Kid’s Oral Health Education Starts in The Home
A lot of children get cavities, or what is known also as caries or tooth decay. In fact, cavities are one of the most common chronic diseases of childhood in the US. When cavities go untreated, children experience toothache leading to other infections. The experience interrupts their eating, speaking, including playing and learning. Compared to kids with better oral health, they are the ones who often miss school, are less attentive or participative in class, and get lower grades.
Let’s look at some statistics. About 1 of 5 children aged 5-11 years and 1 of 7 adolescents aged 12-19 years have at least one untreated decayed tooth each. About one-fourth of children aged 5-19 years from low-income families are twice as likely (25%) to have cavities, compared with children from higher-income households (11%).
However, cavities are preventable. There are many ways children can prevent or delay cavities on their teeth. Notable are: application of fluoride varnish that can prevent 33% of cavities in the primary teeth; application of dental sealants that prevents 80% of cavities; drinking community fluoridated tap water that can lead to fewer cavities; brushing twice daily with fluoride toothpaste.
For babies, parents, guardians, and caregivers can (a) wipe gums twice a day with a soft, clean cloth in the morning after the first feeding and right before bed to wipe away bacteria and sugars that can cause cavities, (b) start brushing twice a day with a soft, small‑bristled toothbrush and plain water when teeth start to erupt, (c) visit the dentist by your baby’s first birthday to spot early problems, and (d) see about putting fluoride varnish on your child’s teeth by your dentist as soon as the first tooth appears.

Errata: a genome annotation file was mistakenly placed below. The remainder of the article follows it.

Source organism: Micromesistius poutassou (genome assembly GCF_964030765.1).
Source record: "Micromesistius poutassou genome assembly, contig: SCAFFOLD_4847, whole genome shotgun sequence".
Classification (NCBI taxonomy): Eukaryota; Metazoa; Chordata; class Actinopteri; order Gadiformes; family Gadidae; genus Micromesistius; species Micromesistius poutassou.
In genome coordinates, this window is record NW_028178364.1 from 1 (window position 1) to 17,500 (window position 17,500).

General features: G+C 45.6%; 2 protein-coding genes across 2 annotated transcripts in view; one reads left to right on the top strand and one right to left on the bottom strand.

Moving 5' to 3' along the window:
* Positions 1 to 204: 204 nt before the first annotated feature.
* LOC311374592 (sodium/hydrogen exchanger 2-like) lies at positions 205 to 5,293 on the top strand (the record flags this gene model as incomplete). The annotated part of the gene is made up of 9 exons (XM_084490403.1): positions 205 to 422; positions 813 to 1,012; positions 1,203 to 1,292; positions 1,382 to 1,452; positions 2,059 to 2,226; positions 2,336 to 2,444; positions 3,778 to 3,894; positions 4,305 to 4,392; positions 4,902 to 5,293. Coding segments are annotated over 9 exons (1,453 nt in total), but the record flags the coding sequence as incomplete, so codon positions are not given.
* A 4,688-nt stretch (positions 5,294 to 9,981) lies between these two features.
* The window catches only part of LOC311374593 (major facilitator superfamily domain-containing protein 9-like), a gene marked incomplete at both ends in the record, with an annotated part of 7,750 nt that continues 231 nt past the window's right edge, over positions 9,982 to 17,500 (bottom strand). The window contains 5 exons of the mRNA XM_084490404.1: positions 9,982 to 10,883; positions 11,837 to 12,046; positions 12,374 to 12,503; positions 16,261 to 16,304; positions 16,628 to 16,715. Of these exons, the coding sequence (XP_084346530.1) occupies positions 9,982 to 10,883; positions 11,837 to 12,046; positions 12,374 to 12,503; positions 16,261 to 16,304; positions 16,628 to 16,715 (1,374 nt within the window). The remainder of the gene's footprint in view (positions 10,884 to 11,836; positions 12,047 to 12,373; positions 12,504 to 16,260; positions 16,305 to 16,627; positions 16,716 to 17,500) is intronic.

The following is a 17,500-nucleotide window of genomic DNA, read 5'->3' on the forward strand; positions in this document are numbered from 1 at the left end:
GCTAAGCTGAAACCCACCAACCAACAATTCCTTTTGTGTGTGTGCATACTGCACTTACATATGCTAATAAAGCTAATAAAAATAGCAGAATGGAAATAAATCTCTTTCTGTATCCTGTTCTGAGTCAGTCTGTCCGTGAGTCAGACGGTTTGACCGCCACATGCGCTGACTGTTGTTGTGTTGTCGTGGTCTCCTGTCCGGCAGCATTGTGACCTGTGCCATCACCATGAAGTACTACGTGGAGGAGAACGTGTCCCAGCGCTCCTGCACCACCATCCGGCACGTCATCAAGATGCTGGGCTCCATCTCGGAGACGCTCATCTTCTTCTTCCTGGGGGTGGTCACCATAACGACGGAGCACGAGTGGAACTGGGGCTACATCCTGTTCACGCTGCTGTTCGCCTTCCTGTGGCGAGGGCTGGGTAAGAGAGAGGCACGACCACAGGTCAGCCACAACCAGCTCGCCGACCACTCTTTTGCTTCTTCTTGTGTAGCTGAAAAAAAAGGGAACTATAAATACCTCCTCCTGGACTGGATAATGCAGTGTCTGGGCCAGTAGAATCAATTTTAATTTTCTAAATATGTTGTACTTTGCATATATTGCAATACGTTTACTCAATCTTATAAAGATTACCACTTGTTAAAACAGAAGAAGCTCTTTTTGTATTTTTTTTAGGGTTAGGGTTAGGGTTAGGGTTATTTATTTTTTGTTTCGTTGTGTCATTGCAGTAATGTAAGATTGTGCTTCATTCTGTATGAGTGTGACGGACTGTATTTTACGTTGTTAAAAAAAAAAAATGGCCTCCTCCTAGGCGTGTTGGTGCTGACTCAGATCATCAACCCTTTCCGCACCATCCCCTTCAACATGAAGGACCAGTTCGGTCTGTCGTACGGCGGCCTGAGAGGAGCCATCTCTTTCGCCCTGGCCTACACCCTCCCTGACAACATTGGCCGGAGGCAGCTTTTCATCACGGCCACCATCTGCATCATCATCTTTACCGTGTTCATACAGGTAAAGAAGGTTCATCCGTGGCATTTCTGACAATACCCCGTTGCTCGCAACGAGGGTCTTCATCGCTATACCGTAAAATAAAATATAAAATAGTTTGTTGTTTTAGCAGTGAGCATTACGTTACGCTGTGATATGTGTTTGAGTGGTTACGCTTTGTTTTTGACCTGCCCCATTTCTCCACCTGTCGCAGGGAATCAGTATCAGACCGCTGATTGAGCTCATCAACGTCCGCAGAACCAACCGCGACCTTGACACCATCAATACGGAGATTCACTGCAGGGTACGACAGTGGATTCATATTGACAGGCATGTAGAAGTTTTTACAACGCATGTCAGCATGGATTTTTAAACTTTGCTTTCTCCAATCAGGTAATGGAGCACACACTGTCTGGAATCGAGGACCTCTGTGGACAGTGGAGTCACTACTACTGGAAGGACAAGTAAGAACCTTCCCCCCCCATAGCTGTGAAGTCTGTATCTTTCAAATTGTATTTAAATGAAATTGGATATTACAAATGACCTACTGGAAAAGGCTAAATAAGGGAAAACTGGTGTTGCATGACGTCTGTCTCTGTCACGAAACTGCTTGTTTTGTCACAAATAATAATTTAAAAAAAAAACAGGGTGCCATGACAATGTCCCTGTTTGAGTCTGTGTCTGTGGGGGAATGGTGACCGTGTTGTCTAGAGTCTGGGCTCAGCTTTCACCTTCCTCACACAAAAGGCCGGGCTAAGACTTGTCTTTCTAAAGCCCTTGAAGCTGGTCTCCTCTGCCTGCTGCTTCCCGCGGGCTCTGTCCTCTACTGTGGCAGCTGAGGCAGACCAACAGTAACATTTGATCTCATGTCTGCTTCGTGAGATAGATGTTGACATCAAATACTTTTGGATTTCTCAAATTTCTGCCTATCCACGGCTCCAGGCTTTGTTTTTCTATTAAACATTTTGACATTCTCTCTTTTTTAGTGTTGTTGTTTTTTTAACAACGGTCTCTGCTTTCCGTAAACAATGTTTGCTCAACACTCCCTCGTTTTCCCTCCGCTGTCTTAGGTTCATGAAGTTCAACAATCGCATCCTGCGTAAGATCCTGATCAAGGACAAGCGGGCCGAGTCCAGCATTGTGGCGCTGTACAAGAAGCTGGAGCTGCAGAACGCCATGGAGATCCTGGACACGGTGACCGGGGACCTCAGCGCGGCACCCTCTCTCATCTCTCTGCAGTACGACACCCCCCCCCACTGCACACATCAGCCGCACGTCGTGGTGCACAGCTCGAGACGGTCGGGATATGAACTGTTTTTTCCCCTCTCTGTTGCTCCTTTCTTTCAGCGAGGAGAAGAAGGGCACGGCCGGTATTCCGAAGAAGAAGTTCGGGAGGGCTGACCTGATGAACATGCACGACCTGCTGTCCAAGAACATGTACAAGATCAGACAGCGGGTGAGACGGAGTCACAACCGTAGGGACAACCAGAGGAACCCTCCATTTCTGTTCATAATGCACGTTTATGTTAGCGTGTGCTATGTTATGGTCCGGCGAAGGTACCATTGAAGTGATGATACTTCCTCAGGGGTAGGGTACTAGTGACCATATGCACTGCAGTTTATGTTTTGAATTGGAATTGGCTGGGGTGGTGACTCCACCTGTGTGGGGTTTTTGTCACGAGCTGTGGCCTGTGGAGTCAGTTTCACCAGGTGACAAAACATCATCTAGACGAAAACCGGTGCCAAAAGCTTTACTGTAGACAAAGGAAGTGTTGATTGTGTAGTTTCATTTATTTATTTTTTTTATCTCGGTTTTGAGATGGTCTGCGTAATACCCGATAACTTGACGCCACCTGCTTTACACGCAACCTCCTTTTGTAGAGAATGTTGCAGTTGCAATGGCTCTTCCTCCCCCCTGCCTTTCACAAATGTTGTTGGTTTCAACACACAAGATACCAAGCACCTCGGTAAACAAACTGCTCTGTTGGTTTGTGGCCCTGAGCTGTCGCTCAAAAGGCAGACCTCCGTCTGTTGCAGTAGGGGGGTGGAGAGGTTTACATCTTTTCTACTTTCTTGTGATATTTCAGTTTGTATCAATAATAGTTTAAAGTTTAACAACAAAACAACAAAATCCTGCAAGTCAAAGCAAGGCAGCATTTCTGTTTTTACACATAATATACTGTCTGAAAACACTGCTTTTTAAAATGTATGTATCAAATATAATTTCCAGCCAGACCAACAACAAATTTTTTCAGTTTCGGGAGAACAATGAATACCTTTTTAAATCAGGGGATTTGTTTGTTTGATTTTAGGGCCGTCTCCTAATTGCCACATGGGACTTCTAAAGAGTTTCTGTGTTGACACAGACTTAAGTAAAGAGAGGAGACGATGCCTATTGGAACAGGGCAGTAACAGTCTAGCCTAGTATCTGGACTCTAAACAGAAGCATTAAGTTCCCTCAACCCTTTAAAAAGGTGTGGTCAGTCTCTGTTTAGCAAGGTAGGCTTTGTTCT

For children, no longer babies, parents, guardians, and caregivers can (a) teach kids how to brush their teeth twice a day with fluoride toothpaste, (b) encourage drinking tap water with fluoride, and (c) ask your child’s dentist to apply dental sealants when appropriate.
Other tips: Teach the child younger than 6 years to use a pea-sized amount of toothpaste and always spit it out rather than swallow. Check out your community water supply if it is fluoridated, and if not, ask your dentist or family doctor if your child needs oral fluoride supplements (drops, tablets, or lozenges).
Child’s Dentist Appointments at Overlake Dental in Bellevue
Learn more about your children’s oral health status by regular dentist visits. While dental health education starts in the home, it’s always best to seek professional assistance.